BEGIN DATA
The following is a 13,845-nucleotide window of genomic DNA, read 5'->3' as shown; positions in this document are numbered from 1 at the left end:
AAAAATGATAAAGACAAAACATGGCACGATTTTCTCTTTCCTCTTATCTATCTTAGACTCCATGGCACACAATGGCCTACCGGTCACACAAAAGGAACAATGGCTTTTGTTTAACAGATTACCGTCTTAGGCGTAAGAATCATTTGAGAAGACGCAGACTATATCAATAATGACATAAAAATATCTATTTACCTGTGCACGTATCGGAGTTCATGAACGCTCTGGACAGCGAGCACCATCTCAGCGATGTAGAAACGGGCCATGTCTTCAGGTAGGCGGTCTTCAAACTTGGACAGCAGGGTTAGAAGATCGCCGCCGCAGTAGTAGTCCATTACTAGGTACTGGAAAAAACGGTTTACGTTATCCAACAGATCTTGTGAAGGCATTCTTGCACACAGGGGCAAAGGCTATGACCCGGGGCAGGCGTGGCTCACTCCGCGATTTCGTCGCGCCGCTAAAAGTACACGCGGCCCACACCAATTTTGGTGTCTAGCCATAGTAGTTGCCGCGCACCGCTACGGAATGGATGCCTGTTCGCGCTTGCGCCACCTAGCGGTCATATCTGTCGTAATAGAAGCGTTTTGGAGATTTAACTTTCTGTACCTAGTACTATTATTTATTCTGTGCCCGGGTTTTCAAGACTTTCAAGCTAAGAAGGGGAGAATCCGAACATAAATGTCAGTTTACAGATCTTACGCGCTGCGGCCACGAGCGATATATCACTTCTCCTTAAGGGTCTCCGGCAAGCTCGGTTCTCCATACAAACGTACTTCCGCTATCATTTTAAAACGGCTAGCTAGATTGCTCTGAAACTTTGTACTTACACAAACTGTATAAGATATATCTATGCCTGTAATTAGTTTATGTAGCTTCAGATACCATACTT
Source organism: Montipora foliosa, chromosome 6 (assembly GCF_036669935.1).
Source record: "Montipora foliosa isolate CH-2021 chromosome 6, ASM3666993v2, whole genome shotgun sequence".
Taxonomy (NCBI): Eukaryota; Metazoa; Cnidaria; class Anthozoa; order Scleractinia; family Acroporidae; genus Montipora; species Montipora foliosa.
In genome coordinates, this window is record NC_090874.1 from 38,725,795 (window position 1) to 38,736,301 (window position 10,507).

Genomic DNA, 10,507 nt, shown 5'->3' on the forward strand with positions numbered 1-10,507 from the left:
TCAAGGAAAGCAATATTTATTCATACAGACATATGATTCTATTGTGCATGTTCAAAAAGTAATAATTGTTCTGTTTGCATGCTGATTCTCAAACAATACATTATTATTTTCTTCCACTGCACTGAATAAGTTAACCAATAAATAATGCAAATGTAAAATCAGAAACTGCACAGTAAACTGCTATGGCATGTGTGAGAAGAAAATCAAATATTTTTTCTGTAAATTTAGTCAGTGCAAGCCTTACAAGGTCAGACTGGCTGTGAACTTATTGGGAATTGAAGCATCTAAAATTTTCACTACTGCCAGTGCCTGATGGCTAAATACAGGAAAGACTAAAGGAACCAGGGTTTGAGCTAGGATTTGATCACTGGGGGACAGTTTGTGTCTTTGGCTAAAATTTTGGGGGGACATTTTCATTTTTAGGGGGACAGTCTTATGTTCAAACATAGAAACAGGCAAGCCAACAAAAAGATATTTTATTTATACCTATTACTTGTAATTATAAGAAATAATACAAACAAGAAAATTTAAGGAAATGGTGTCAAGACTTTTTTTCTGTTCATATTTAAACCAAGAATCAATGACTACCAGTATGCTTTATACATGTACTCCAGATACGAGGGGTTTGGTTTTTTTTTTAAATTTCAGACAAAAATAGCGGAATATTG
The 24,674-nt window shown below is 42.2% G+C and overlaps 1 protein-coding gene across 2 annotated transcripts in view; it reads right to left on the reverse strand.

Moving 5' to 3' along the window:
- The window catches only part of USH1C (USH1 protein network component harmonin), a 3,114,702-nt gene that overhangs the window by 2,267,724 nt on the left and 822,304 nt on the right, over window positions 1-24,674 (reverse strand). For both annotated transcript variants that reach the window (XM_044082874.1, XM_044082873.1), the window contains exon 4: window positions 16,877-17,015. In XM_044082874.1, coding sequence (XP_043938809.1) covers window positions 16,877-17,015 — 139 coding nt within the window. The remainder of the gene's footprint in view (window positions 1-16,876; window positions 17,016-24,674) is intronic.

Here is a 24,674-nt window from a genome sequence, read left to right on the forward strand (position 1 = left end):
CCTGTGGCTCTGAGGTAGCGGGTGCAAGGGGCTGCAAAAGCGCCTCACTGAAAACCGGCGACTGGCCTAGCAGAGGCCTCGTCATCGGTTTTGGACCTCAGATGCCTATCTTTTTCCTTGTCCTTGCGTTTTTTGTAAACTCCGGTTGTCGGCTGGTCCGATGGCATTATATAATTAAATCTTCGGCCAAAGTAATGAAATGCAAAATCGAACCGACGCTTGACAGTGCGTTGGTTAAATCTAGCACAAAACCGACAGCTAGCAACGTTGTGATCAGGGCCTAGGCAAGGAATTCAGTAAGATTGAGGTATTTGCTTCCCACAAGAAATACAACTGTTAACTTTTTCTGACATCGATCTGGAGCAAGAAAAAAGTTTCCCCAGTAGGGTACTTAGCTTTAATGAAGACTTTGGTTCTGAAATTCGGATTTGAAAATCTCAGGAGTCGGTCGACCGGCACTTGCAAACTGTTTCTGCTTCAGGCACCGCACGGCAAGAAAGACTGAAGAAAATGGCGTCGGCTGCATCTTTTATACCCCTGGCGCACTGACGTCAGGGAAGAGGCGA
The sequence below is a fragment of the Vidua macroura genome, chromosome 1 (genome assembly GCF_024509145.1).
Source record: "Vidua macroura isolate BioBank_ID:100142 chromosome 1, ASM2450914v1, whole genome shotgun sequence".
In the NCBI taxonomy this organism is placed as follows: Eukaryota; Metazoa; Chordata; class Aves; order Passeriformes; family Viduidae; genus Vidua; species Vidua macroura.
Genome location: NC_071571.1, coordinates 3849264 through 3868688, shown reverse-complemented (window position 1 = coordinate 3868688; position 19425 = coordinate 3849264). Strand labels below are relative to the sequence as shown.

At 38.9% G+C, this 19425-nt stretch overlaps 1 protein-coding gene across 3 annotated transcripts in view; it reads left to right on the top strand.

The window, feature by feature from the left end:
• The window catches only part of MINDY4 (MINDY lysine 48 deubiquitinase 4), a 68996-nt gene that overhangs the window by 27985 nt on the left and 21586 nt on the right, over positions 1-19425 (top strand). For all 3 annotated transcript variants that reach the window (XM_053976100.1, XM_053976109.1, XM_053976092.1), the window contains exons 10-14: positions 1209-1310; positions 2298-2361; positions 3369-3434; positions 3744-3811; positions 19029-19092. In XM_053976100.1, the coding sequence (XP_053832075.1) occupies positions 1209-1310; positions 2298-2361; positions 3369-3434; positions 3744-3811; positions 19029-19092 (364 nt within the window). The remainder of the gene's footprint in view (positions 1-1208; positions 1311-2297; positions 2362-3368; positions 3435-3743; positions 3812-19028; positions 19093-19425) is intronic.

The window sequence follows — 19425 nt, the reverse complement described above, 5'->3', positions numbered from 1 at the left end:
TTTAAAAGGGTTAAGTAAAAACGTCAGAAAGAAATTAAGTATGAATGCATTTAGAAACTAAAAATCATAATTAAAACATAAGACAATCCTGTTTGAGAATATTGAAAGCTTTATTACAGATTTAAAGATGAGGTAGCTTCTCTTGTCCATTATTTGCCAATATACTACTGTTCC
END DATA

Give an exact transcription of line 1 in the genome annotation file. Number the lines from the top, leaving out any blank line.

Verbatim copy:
The following is a 13,845-nucleotide window of genomic DNA, read 5'->3' as shown; positions in this document are numbered from 1 at the left end: